At RRC Polytech, faculty and staff have begun using existing Open Educational Resources (OER’s) to support their work with students. This past year, Rebecca Hiebert and Emilie Jackson, while working in the Academic Success Centre in Library and Academic Services, adapted a compilation of OE resources to create College Success for Newcomers, an OER in the form of an e-book.

What are Open Educational Resources (OERs)?

OERs can come in many different formats. In general, OERs are educational materials such as: textbooks, problem sets, assessments, slide decks, videos, lesson plans, study guides, handouts, info graphics, and other educational content that can be used for free and without permission.  

OERs are resources published under an open license, such as Creative Commons allowing these resources to be freely adapted. Under an open license instructors and students can retain, revise, remix, reuse and redistribute these educational resources. 

Want the full story on how to adapt an OER?

Be sure to join us at the RED Forum session Success for Newcomers: Building and Using Open Educational Resources, on Friday, June 2 from 1:15-2:15pm.

Rebecca Hiebert and Ebony Novakowski will present about the journey to adapting an OER as well as best practices for OER Licensing and information on accessing OERs.

How Rebecca and Emilie got started

At the start of the pandemic, Rebecca struck on a brilliant idea to help students learn how to write outlines when taking notes in class or brainstorming to write reports. Rebecca hoped to create a video of herself using PowerPoint slides with a TED Talk clips to inform a step-by-step guide that demonstrated how to listen to content in a video, analyze the main ideas, and capture these in an outline. Being proactive and respectful of copyright concerns, she reached out to the TED Talks people to request permission to use their video in this way. After a long month of waiting, she received an answer, but not the one she was hoping for. 

This led to a conversation with RRC Polytech’s Copyright Officer, Ebony Novakowski, who introduced Rebecca to an online repository of open videos that she could use in the resource she wanted to create. With the new resource under her belt, Rebecca was intrigued by the possibility of creating additional OER. A few months later, with help from Emilie Jackson, and funding support for the Campus Manitoba PressbooksEDU Network grant they were on their way to creating a localized version of College Success for Newcomers: a guide to provide language and academic supports for new students in Manitoba.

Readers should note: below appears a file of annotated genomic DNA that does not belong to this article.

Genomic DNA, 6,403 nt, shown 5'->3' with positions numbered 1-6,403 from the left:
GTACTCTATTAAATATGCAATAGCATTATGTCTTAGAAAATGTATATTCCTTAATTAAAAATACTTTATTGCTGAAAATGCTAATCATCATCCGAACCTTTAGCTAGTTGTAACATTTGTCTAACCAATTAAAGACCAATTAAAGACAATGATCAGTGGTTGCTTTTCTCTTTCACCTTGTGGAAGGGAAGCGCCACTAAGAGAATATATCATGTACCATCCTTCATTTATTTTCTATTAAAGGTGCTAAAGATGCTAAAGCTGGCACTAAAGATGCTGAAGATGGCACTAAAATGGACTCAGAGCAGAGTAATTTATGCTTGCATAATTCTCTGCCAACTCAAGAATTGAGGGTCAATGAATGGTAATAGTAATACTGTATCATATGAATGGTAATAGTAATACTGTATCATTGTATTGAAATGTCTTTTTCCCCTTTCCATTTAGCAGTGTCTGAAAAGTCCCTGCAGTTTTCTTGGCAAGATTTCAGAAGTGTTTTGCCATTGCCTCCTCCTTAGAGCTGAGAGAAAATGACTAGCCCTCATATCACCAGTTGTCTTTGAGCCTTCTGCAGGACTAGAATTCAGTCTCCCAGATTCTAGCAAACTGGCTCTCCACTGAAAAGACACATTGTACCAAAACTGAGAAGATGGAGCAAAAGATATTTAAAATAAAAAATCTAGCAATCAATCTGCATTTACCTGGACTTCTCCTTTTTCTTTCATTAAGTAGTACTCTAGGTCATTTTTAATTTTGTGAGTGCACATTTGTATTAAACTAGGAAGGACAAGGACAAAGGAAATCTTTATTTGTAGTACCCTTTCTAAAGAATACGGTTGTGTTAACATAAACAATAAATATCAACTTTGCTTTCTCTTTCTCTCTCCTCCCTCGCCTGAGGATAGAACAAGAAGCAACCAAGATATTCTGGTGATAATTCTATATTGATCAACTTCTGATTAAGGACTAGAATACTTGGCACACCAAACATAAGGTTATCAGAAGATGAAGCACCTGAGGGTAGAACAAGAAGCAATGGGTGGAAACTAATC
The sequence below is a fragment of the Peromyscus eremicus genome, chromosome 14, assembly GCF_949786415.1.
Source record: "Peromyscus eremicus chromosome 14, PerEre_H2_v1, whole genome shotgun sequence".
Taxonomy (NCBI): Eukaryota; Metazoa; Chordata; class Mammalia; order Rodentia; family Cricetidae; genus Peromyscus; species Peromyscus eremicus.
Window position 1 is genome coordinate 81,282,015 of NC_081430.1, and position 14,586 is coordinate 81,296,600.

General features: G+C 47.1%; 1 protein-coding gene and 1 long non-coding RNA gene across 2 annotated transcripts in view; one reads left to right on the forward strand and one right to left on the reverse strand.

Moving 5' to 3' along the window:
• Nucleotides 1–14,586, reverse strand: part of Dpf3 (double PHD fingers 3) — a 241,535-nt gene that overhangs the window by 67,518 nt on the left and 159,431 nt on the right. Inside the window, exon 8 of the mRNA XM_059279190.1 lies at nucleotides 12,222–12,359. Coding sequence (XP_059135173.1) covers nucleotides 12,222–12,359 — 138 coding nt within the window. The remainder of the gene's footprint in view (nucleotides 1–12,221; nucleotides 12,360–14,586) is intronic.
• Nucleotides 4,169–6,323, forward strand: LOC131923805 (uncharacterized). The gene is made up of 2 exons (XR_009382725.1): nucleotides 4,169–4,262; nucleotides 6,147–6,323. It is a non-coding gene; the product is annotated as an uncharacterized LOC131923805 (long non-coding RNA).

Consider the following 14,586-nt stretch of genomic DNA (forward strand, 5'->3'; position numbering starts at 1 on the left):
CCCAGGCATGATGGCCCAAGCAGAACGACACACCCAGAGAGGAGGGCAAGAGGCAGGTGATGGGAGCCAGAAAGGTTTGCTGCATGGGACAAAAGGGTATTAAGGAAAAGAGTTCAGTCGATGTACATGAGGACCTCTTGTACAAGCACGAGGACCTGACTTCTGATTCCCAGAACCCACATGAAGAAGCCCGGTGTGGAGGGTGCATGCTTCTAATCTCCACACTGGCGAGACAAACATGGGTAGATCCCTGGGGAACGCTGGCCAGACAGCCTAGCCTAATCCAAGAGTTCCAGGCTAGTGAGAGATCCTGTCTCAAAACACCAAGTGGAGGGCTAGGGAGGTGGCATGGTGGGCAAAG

Want to learn more about the OER College Success for Newcomers?

This OER resource supports newcomer students and can be used by anyone in North American (or anywhere really!) The goal is to reduce duplication where instructors and support staff are all trying to create and recreate similar resources to help international students adapt to the Canadian college setting. This resource is free to be used and adapted further by instructors and support staff worldwide. Additionally, the resource provides multiple perspectives so that international students can learn about Canadian culture and the diverse experiences of the people who live here.  

Where is the College Success for Newcomers OER available?  

The OER is available online (worldwide) through the platform Pressbooks. The OER can be downloaded into a variety of formats including PDF which could be printed out or viewed offline as well as Pressbooks XML which can be used to adapt the content into future OERs. The OER can be used by anyone, anywhere without permission. It is entirely open and free to access.

Click on the button to view the OER:

How is this OER being used at RRC Polytech?  

One perk of Open Educational Resources is that they benefit multiple departments, schools, and educators. and by creating resources under open licenses, they can be easily shared without preventative restrictions to instructors who want to use and modify the resource. They can also be shared without cost to students.

College Success for Newcomers will be used in the following departments and programs: 

  • The Academic Success Centre will use College Success for Newcomers OER when working with international students both in 1:1 tutoring and when leading workshops. 
  • The Social Innovation and Community Development department will use the OER in courses that are blended with international students, Canadian born students of diverse (European) ancestry, and Indigenous students.